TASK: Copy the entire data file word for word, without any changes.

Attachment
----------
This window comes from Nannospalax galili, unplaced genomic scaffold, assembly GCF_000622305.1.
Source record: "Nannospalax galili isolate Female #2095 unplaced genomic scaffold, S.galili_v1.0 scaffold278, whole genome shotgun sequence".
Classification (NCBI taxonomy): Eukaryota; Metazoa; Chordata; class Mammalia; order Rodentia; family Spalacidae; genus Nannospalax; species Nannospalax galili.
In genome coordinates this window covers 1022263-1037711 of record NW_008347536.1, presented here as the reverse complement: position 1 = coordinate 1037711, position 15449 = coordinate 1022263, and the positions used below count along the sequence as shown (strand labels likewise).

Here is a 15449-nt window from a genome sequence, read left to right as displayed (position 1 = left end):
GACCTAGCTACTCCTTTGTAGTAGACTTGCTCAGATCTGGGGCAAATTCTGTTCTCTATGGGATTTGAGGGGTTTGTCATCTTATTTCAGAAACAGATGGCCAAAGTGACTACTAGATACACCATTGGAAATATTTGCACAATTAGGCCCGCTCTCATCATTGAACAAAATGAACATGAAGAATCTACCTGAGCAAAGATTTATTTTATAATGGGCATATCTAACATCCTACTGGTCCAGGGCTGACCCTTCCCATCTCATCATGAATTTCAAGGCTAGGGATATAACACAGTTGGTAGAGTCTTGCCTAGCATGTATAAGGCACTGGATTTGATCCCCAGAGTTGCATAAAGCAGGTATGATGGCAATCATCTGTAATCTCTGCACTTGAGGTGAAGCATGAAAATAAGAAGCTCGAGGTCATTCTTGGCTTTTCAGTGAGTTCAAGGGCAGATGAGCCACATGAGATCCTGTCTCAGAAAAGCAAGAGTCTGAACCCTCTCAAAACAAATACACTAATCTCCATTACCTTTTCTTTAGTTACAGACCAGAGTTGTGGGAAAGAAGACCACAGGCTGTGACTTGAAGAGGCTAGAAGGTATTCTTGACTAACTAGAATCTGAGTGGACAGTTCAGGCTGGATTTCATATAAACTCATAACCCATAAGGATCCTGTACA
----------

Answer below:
This window comes from Nannospalax galili, unplaced genomic scaffold, assembly GCF_000622305.1.
Source record: "Nannospalax galili isolate Female #2095 unplaced genomic scaffold, S.galili_v1.0 scaffold278, whole genome shotgun sequence".
Classification (NCBI taxonomy): Eukaryota; Metazoa; Chordata; class Mammalia; order Rodentia; family Spalacidae; genus Nannospalax; species Nannospalax galili.
In genome coordinates this window covers 1022263-1037711 of record NW_008347536.1, presented here as the reverse complement: position 1 = coordinate 1037711, position 15449 = coordinate 1022263, and the positions used below count along the sequence as shown (strand labels likewise).

Here is a 15449-nt window from a genome sequence, read left to right as displayed (position 1 = left end):
GACCTAGCTACTCCTTTGTAGTAGACTTGCTCAGATCTGGGGCAAATTCTGTTCTCTATGGGATTTGAGGGGTTTGTCATCTTATTTCAGAAACAGATGGCCAAAGTGACTACTAGATACACCATTGGAAATATTTGCACAATTAGGCCCGCTCTCATCATTGAACAAAATGAACATGAAGAATCTACCTGAGCAAAGATTTATTTTATAATGGGCATATCTAACATCCTACTGGTCCAGGGCTGACCCTTCCCATCTCATCATGAATTTCAAGGCTAGGGATATAACACAGTTGGTAGAGTCTTGCCTAGCATGTATAAGGCACTGGATTTGATCCCCAGAGTTGCATAAAGCAGGTATGATGGCAATCATCTGTAATCTCTGCACTTGAGGTGAAGCATGAAAATAAGAAGCTCGAGGTCATTCTTGGCTTTTCAGTGAGTTCAAGGGCAGATGAGCCACATGAGATCCTGTCTCAGAAAAGCAAGAGTCTGAACCCTCTCAAAACAAATACACTAATCTCCATTACCTTTTCTTTAGTTACAGACCAGAGTTGTGGGAAAGAAGACCACAGGCTGTGACTTGAAGAGGCTAGAAGGTATTCTTGACTAACTAGAATCTGAGTGGACAGTTCAGGCTGGATTTCATATAAACTCATAACCCATAAGGATCCTGTACA